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Downloading 1000 HD Movies Per Second: Fastest Ever Internet Data Speed Reached

Researchers from Australia recorded the fastest internet download speed ever, equivalent to 1,000 HD movies being downloaded in just a second.

The world's fastest internet speed has been recorded by researchers in Australia and is the equivalent of downloading 1,000 HD movies in a second. This is a remarkable achievement and one that could shape the future of internet infrastructure around the world.

The news comes at a crucial time when many are under a strict lockdown order and the internet limits are being tested, due to the COVID-19 pandemic. With so many stuck at home, news websites, social media platforms, and streaming services have also seen a massive increase in usage. Adding to the pressure, on-site workers are now working from home with video-calling, and other remote working apps, having also seen a sudden jump in usage. All this has resulted in slower internet speeds while also putting the spotlight on existing internet infrastructure. With internet speeds going to be the cornerstone of a future driven by big data, artificial intelligence, the Internet of Things, and 8K content, society is always looking for ways to speed the process up or make it more efficient.

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Researchers from Monash, Swinburne and RMIT universities in Australia have apparently recorded the world's fastest internet speed. The research team, led by Dr. Bill Corcoran of Monash, Professor Arnan Mitchell of RMIT, and Professor David Moss of Swinburne, detailed their results in a paper published in Nature Communications. The researchers explained how they achieved a download speed of 44.2 Tbps over a distance of 75 kilometres, through the use of standard optical fiber using a single chip as the light source. As pointed out by Tech Xplore, that's  the equivalent to downloading 1,000 HD movies in just a second. While the speed itself is stunning, what is more significant is the fact that the scientists were able to achieve this using existing infrastructure.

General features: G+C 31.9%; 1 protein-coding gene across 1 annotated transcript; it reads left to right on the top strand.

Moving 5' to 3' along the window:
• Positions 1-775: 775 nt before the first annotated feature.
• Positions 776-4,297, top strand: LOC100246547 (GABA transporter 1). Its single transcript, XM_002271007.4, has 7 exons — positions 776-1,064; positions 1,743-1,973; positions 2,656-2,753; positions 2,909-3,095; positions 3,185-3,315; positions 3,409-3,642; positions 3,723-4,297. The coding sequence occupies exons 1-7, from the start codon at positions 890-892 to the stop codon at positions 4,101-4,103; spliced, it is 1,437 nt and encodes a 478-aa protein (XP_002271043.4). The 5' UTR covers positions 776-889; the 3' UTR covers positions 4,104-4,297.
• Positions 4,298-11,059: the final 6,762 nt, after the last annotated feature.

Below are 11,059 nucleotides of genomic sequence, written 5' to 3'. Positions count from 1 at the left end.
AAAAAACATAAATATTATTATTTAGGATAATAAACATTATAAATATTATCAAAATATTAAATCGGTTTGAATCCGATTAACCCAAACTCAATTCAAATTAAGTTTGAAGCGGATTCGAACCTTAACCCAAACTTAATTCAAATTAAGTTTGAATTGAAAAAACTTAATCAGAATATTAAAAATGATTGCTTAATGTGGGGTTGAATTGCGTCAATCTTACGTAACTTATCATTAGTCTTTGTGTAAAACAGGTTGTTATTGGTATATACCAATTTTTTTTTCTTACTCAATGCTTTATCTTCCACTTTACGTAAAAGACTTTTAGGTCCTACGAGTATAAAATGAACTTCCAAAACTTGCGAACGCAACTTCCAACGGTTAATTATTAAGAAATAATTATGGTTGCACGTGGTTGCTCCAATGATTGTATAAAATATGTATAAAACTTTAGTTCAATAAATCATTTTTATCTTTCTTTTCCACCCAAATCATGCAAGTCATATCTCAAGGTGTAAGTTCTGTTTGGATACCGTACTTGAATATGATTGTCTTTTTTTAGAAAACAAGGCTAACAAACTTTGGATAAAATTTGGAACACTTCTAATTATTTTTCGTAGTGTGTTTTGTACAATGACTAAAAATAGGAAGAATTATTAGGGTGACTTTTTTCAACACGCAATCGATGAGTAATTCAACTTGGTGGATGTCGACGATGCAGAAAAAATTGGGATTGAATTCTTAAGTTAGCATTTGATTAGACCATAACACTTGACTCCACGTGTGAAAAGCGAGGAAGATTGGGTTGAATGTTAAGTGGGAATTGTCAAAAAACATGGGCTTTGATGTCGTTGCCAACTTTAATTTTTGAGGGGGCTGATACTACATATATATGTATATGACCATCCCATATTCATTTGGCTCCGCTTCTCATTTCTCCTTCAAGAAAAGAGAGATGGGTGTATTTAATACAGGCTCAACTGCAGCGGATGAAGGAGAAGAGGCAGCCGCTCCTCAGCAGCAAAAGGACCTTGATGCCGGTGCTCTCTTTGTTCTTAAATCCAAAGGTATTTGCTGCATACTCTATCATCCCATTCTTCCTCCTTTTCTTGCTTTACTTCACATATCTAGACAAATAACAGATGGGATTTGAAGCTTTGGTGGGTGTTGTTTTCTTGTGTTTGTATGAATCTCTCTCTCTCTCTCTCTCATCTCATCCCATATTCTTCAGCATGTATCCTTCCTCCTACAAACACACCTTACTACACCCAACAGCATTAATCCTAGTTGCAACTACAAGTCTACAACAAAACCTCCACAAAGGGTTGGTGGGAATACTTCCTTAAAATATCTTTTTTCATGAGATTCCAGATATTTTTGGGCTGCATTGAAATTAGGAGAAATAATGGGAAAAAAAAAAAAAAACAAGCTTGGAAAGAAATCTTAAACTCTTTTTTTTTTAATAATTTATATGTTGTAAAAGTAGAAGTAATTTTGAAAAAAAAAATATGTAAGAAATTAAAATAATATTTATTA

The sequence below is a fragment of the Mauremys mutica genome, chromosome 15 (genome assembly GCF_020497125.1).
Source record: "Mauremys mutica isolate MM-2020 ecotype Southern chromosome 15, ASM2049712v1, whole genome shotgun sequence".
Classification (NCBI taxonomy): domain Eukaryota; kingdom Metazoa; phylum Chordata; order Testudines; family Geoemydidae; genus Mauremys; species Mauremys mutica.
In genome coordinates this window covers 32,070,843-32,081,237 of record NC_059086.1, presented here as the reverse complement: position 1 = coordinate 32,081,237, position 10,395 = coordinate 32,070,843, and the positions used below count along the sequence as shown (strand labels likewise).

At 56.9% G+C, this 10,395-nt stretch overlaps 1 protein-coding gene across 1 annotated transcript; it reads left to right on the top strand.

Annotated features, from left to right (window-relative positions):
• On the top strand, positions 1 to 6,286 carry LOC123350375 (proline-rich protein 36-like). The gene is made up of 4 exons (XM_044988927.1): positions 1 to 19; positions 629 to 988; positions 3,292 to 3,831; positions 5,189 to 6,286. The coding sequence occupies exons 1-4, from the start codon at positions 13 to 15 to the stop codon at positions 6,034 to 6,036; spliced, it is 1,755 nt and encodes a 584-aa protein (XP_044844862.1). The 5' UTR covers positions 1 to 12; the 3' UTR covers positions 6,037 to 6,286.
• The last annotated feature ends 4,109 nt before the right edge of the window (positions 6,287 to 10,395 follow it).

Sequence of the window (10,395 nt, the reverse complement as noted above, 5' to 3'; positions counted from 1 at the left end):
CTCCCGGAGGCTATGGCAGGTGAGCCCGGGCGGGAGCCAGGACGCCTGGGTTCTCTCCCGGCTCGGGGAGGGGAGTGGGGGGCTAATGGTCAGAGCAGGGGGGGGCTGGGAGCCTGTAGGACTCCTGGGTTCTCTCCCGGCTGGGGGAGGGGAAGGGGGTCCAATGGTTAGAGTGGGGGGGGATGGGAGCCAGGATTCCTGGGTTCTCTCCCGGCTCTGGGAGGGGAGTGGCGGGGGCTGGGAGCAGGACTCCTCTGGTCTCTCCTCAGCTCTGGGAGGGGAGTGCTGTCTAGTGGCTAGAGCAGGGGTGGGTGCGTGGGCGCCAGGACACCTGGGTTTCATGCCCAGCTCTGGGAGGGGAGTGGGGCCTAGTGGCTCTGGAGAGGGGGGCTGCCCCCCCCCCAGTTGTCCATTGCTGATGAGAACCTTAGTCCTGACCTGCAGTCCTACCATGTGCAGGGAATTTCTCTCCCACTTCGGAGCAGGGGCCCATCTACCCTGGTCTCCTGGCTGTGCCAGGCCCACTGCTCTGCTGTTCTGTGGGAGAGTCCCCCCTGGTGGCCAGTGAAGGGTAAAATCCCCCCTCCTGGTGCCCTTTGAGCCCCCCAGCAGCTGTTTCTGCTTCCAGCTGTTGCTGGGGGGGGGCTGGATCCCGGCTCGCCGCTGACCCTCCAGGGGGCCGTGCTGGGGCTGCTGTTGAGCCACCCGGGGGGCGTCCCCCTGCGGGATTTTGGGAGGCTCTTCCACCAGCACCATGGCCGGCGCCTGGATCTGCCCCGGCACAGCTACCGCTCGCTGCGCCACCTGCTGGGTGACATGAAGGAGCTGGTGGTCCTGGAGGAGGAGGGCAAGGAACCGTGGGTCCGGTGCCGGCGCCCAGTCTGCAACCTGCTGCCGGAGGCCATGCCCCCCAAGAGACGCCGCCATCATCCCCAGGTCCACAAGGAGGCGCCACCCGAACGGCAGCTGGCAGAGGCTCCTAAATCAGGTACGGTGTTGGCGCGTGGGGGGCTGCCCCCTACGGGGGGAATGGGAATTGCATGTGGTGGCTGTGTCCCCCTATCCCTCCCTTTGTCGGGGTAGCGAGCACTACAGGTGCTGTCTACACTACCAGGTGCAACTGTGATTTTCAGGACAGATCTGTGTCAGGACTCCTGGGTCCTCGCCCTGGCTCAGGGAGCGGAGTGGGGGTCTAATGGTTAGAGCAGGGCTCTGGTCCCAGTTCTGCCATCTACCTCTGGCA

This was all made possible through the unique optical chip that was used as the telecommunication source. The chip contains a microscopic comb made of optical frequencies generated by integrated micro-cavity generators. Professor Moss, co-inventor of the micro-comb chips, claims that they have the capability to quench the world's thirst for bandwidth. The lasers generated by the micro-comb has been observed to be of the highest quality and each laser can be used as a separate channel for data transmission. Hence, the remarkable internet speed. The micro-comb also has the advantage of being smaller and lighter than existing internet hardware, while being able to function using the existing fiber network. As one of the research team leaders explains, this makes it possible to upgrade the existing telecommunications infrastructure in Australia without an increase in size, weight and possibly, cost. That could be great news not just Australia, but for seekers of super-fast internet across the world.

Online gamers, streamers and those looking for some heavy downloads certainly have a lot to drool over with this technology. However, the real difference will be for big-data activities in fields ranging from finance to health. It might also be important for the smooth functioning of probable future transportation systems that might be driven by machine learning algorithms. This isn't as far-fetched as it sounds, considering technologies like self-driving cars are already on the road and draw on the internet for their smarts.

More: How To Spot Elon Musk's Starlink Satellite In The Sky

Source: Nature, Tech Xplore

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